Adapting our teaching to work online with different groups with different needs has been tough, there’s no doubt. But occasionally there’s a clear advantage of this way of working. Over the past few weeks I’ve been teaching Year 7 about genetics, adaptations and environmental effects on organisms.
I wanted to collect some class data on various attributes that the students had for us to discuss. Because these data are in effect personal biological facts about each of them I called it all ‘biometrics’. There was quite a lot of interesting learning going on here.
I asked them to collect some fairly neutral data on themselves: height, eye colour, heart rate and so on. From this they practiced vital skills in data collection, in accurate measuring and so on. But it also led to an interesting discussion on personal data. I hadn’t asked them to reveal their weight or body mass index – why not? I hadn’t asked for a sample of DNA (we don’t have the technology to do that anyway). I asked them to examine their fingerprint patten but not to post it online.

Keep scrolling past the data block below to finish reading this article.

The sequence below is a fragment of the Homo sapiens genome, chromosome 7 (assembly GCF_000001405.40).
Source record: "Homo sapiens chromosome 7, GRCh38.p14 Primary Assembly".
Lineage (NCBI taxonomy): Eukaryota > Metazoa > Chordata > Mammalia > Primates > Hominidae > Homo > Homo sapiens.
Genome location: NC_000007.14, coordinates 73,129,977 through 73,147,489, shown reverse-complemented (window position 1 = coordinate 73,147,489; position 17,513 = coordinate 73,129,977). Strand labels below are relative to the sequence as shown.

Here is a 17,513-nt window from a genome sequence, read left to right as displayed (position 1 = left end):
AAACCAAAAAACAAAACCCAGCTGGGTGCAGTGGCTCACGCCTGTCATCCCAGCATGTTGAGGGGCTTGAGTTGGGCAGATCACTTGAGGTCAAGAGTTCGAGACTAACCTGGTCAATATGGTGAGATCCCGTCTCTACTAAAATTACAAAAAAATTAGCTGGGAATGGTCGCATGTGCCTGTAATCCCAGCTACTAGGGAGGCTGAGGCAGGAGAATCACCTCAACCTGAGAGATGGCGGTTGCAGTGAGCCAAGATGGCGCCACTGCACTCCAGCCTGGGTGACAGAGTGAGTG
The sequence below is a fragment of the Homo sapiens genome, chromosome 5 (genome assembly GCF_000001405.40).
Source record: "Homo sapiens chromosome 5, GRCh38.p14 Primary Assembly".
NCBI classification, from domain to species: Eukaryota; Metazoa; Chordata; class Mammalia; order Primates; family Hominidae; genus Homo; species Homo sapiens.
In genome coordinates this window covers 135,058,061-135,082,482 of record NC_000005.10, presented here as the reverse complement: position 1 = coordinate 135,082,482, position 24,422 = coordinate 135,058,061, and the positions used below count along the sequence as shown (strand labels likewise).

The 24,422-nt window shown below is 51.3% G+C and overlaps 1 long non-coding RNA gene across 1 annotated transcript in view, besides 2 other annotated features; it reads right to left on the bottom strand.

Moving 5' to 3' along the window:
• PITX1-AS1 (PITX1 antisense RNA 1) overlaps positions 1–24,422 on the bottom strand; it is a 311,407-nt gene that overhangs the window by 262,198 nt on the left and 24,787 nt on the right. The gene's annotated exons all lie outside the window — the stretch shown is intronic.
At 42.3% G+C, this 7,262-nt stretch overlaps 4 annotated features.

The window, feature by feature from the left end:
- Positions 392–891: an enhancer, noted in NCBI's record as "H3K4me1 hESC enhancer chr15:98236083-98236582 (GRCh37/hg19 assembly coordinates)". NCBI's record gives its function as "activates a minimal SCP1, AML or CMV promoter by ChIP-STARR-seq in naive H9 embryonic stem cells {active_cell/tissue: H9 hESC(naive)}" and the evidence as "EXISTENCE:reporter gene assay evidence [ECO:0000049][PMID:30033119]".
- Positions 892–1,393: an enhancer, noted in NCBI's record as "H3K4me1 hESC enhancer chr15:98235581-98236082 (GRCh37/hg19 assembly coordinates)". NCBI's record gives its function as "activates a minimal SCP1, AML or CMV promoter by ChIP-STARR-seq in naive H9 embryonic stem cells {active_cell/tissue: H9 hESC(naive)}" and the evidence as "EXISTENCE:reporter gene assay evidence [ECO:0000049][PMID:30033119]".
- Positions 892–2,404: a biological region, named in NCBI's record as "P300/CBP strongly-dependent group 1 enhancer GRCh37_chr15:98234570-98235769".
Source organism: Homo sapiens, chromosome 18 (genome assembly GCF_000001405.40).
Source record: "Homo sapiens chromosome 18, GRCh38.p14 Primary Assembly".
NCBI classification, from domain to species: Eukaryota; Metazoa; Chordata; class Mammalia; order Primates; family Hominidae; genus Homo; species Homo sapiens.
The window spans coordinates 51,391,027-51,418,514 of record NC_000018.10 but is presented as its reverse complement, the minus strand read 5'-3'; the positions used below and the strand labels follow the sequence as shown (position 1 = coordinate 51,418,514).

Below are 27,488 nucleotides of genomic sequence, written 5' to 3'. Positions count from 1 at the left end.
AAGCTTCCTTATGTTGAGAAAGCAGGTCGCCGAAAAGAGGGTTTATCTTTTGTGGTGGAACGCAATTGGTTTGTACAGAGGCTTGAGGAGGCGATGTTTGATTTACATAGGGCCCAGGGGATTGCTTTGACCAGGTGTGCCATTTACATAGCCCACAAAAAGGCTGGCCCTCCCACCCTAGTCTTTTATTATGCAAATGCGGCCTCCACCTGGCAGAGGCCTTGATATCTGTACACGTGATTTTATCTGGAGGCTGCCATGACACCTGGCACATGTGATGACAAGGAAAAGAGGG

What we debated here was the practicalities, legalities and privacy issues about collecting and posting personal data. What sort of data don’t we mind other people knowing (our height for example) and what do we not want people to know (quite a bit it turns out). What data would allow people to bully us, control us, influence or disadvantage us? We discuss all that.
With the data we were happy to share, we used a spreadsheet to record it. It is quite fun for a teacher to see everyone busy entering their data, live into the same document!
Once done, I showed them how easy is to represent that data to analyse statically as various graphs and percentages. You can see some of the results here.
So for once I’d say that the online way of running these particular lessons had a clear advantage. This was because we were actually ‘doing’ the thing we were discussing. It highlights to me to importance of practical hands-on learning.